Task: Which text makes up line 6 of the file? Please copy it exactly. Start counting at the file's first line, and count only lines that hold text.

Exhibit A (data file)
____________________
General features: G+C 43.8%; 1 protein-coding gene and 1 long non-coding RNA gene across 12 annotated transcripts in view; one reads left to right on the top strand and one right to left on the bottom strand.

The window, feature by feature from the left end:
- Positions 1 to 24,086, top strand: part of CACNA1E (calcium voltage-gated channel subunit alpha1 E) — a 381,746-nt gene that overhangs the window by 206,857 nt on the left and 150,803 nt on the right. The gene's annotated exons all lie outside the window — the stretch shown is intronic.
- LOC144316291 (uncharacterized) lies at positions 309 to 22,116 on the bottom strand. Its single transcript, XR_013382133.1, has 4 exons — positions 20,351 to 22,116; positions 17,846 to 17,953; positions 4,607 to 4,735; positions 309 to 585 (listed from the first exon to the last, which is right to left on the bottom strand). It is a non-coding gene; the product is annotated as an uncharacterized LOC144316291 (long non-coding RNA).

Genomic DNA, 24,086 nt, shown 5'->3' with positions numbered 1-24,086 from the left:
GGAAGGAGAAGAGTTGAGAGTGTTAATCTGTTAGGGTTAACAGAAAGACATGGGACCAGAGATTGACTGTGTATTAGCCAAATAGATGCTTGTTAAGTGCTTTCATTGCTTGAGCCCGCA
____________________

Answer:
GGAAGGAGAAGAGTTGAGAGTGTTAATCTGTTAGGGTTAACAGAAAGACATGGGACCAGAGATTGACTGTGTATTAGCCAAATAGATGCTTGTTAAGTGCTTTCATTGCTTGAGCCCGCA